Systematic review with meta-analysis: The association between hepatitis E seroprevalence and haemodialysis

S. Haffar, F. Bazerbachi, M. D. Leise, J. J. Dillon, R. C. Albright, Mohammad H Murad, Patrick Sequeira Kamath, K. D. Watt

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Abstract

Background: Hepatitis E virus (HEV) infection appears to be more common than previously thought. HEV seroprevalence in patients on maintenance haemodialysis (HD) is unclear with a range from 0% to 44%. In addition, risk factors of transmission of HEV in patients on haemodialysis are unknown. Aim: To perform a systematic review and meta-analysis of HEV seroprevalence in HD patients compared with controls. Methods: A systematic search of several databases identified all observational studies with comparative arms. Two reviewers extracted data and assessed the methodological quality. A random-effects model was used for pooled odds ratio (OR) and 95% confidence interval (CI) of positive anti-HEV IgG in both groups. Heterogeneity and publication bias were assessed with appropriate tests. Results: We identified 31 studies from 17 countries between 1994 and 2016. Sixteen studies were judged to have adequate quality and 15 to have moderate limitations. HEV infection was more prevalent in patients on haemodialysis compared with controls (OR 2.47, 95% CI 1.79-3.40, I2 = 75.2%, P < .01). We conducted several subgroup analyses without difference in results. Egger regression test did not suggest publication bias (P = .83). Specific risk factors of HEV transmission in patients on haemodialysis were not clearly identified. Conclusion: Hepatitis E virus infection is more prevalent in patients on haemodialysis compared with non-haemodialysis control groups. Further studies are needed to determine risk factors of acquisition, impact on health, and risk for chronic HEV especially among those patients going to receive organ transplantation.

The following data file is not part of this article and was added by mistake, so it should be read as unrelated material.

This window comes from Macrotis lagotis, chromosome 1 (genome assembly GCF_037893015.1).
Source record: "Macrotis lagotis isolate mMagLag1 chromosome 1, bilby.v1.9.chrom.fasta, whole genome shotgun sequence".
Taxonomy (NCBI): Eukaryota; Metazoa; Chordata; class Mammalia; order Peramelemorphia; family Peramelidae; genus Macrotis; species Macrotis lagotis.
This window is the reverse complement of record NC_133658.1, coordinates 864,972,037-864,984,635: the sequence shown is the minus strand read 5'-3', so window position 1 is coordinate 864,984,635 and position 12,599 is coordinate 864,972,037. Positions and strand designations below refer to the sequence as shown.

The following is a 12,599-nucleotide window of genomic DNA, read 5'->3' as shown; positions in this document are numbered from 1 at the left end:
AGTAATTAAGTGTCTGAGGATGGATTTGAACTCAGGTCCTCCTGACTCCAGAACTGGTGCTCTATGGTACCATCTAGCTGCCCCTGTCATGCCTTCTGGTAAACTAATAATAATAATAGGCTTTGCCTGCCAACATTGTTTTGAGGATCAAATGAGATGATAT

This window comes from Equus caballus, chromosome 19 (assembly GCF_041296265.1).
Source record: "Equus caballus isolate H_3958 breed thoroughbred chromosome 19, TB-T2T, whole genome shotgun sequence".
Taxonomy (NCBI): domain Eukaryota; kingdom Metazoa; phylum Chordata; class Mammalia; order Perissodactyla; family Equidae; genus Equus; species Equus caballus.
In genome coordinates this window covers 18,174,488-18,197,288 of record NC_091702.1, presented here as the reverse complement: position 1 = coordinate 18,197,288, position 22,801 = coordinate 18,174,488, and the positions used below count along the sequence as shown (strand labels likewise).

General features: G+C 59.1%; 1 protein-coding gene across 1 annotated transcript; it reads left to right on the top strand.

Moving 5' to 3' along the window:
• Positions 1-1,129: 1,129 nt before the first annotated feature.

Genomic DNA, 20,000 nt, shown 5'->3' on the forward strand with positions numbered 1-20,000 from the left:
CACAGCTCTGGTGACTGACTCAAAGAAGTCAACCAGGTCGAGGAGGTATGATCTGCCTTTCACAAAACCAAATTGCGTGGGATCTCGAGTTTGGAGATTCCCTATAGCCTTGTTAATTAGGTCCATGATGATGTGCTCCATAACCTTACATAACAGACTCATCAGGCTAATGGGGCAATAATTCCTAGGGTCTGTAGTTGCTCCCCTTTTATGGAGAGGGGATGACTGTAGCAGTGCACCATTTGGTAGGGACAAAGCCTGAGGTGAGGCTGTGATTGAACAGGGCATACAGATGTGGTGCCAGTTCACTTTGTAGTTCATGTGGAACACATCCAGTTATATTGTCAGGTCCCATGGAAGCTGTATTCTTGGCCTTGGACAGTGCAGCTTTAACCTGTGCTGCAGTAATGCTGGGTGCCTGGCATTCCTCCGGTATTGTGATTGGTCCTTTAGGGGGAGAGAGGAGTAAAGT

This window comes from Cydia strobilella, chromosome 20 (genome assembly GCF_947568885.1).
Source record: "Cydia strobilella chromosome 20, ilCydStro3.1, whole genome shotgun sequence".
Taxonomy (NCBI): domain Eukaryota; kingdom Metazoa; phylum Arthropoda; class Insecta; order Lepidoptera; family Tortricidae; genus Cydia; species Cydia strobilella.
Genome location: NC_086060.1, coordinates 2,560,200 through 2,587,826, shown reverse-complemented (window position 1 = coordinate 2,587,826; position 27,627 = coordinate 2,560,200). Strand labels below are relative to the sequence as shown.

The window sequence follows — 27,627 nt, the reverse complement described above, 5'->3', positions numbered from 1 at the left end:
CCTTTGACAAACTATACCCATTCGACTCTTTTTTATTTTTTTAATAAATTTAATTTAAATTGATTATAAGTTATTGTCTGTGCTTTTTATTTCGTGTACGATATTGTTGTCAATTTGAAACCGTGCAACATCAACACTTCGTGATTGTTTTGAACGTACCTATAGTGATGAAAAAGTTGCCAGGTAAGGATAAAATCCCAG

Original languageEnglish (US)
JournalAlimentary Pharmacology and Therapeutics
DOIs
StateAccepted/In press - 2017

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ASJC Scopus subject areas

  • Pharmacology (medical)

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